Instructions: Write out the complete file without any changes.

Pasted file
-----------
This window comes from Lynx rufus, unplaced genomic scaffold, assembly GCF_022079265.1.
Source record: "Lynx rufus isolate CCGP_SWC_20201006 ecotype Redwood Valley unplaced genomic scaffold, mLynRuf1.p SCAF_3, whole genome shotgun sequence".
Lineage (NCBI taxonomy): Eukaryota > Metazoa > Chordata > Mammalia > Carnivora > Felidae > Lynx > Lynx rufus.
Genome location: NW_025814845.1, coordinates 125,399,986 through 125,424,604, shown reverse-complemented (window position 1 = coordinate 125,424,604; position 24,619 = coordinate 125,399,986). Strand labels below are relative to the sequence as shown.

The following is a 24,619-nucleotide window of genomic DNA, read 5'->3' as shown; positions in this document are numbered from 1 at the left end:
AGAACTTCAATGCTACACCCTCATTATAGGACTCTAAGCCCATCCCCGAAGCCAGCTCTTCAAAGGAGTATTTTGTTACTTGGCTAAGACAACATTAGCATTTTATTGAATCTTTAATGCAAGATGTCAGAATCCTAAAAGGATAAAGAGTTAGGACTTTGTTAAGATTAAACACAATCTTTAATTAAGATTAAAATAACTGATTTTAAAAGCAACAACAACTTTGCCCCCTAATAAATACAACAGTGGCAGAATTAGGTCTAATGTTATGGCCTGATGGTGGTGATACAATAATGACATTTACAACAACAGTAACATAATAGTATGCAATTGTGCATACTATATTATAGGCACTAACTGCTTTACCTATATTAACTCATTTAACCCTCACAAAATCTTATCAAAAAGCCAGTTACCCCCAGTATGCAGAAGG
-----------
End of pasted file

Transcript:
This window comes from Lynx rufus, unplaced genomic scaffold, assembly GCF_022079265.1.
Source record: "Lynx rufus isolate CCGP_SWC_20201006 ecotype Redwood Valley unplaced genomic scaffold, mLynRuf1.p SCAF_3, whole genome shotgun sequence".
Lineage (NCBI taxonomy): Eukaryota > Metazoa > Chordata > Mammalia > Carnivora > Felidae > Lynx > Lynx rufus.
Genome location: NW_025814845.1, coordinates 125,399,986 through 125,424,604, shown reverse-complemented (window position 1 = coordinate 125,424,604; position 24,619 = coordinate 125,399,986). Strand labels below are relative to the sequence as shown.

The following is a 24,619-nucleotide window of genomic DNA, read 5'->3' as shown; positions in this document are numbered from 1 at the left end:
AGAACTTCAATGCTACACCCTCATTATAGGACTCTAAGCCCATCCCCGAAGCCAGCTCTTCAAAGGAGTATTTTGTTACTTGGCTAAGACAACATTAGCATTTTATTGAATCTTTAATGCAAGATGTCAGAATCCTAAAAGGATAAAGAGTTAGGACTTTGTTAAGATTAAACACAATCTTTAATTAAGATTAAAATAACTGATTTTAAAAGCAACAACAACTTTGCCCCCTAATAAATACAACAGTGGCAGAATTAGGTCTAATGTTATGGCCTGATGGTGGTGATACAATAATGACATTTACAACAACAGTAACATAATAGTATGCAATTGTGCATACTATATTATAGGCACTAACTGCTTTACCTATATTAACTCATTTAACCCTCACAAAATCTTATCAAAAAGCCAGTTACCCCCAGTATGCAGAAGG